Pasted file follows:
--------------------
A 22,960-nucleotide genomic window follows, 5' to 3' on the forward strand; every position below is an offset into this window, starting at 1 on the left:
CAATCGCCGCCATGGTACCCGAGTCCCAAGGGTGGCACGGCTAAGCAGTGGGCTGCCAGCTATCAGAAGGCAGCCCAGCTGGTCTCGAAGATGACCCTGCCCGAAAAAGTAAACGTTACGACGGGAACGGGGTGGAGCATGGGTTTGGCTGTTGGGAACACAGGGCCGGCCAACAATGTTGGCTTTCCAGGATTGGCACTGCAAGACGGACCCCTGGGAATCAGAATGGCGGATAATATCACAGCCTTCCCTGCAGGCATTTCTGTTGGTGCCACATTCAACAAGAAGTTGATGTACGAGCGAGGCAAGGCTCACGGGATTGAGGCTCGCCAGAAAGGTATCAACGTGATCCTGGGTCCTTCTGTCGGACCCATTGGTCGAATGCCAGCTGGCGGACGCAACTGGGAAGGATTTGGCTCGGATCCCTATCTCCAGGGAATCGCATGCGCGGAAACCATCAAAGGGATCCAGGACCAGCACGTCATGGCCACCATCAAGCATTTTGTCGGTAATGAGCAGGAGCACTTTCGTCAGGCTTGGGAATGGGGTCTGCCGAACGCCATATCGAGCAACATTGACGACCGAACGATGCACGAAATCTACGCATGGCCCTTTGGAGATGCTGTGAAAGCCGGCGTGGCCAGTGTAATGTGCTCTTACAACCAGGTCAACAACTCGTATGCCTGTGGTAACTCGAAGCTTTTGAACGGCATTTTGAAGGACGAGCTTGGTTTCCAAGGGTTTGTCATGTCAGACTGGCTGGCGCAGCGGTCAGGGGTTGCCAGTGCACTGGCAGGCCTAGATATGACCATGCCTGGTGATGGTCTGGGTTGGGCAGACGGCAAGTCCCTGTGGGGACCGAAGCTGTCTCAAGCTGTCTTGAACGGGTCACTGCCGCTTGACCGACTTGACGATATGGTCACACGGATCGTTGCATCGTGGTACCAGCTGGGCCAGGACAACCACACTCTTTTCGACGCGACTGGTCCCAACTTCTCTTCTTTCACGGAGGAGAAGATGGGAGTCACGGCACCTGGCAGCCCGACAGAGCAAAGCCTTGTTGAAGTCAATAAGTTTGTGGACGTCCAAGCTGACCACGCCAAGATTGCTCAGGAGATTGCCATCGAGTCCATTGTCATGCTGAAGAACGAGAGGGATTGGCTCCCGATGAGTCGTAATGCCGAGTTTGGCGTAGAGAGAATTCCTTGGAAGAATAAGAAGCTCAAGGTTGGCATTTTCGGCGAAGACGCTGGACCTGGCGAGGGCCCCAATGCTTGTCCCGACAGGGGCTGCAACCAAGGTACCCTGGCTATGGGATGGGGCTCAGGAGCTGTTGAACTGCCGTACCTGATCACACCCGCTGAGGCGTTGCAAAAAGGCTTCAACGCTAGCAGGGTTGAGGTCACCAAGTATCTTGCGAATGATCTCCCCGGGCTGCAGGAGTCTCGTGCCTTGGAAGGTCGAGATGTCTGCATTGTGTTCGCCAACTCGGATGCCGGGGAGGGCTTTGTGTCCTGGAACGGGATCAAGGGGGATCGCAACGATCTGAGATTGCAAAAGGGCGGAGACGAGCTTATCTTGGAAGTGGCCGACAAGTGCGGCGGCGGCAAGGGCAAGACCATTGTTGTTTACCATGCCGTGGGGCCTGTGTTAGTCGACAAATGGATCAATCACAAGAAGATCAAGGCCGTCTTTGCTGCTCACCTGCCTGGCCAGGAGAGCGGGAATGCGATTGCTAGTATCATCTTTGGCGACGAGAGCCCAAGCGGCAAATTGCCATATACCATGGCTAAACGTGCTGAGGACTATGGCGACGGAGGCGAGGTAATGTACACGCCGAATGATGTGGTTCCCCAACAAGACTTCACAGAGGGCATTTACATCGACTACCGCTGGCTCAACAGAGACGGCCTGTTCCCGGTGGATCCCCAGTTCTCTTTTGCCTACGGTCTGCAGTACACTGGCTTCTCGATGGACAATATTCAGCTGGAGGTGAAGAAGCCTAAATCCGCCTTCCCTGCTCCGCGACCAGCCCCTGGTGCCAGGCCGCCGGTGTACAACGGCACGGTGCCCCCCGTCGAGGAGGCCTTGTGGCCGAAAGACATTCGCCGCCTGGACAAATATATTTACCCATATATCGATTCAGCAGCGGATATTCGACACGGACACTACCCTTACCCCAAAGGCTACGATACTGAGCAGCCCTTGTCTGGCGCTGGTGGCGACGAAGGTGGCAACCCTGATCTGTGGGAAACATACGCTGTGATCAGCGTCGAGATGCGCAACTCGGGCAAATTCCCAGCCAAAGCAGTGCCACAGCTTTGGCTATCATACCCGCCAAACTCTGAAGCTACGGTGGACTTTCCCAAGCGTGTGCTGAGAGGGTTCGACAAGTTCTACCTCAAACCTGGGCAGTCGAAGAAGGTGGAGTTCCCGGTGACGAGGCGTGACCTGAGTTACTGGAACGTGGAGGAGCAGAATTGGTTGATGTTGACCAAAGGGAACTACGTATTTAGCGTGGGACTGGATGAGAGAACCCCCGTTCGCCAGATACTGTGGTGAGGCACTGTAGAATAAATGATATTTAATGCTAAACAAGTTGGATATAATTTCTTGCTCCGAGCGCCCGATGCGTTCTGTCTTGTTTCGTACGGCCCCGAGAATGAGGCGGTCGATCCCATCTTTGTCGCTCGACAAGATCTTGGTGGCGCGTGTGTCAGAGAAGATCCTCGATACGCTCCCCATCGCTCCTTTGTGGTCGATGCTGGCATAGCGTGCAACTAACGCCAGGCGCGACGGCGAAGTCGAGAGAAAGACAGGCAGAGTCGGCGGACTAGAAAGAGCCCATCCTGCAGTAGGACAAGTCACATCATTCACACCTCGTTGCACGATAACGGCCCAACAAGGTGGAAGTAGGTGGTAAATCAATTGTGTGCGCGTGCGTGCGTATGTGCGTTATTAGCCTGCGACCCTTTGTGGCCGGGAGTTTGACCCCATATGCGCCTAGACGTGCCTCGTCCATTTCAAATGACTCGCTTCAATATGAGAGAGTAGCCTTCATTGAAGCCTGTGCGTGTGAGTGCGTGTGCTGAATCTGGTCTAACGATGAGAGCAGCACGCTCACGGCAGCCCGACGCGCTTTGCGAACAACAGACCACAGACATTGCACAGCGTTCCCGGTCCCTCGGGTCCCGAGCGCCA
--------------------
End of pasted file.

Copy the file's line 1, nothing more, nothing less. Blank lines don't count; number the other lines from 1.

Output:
A 22,960-nucleotide genomic window follows, 5' to 3' on the forward strand; every position below is an offset into this window, starting at 1 on the left: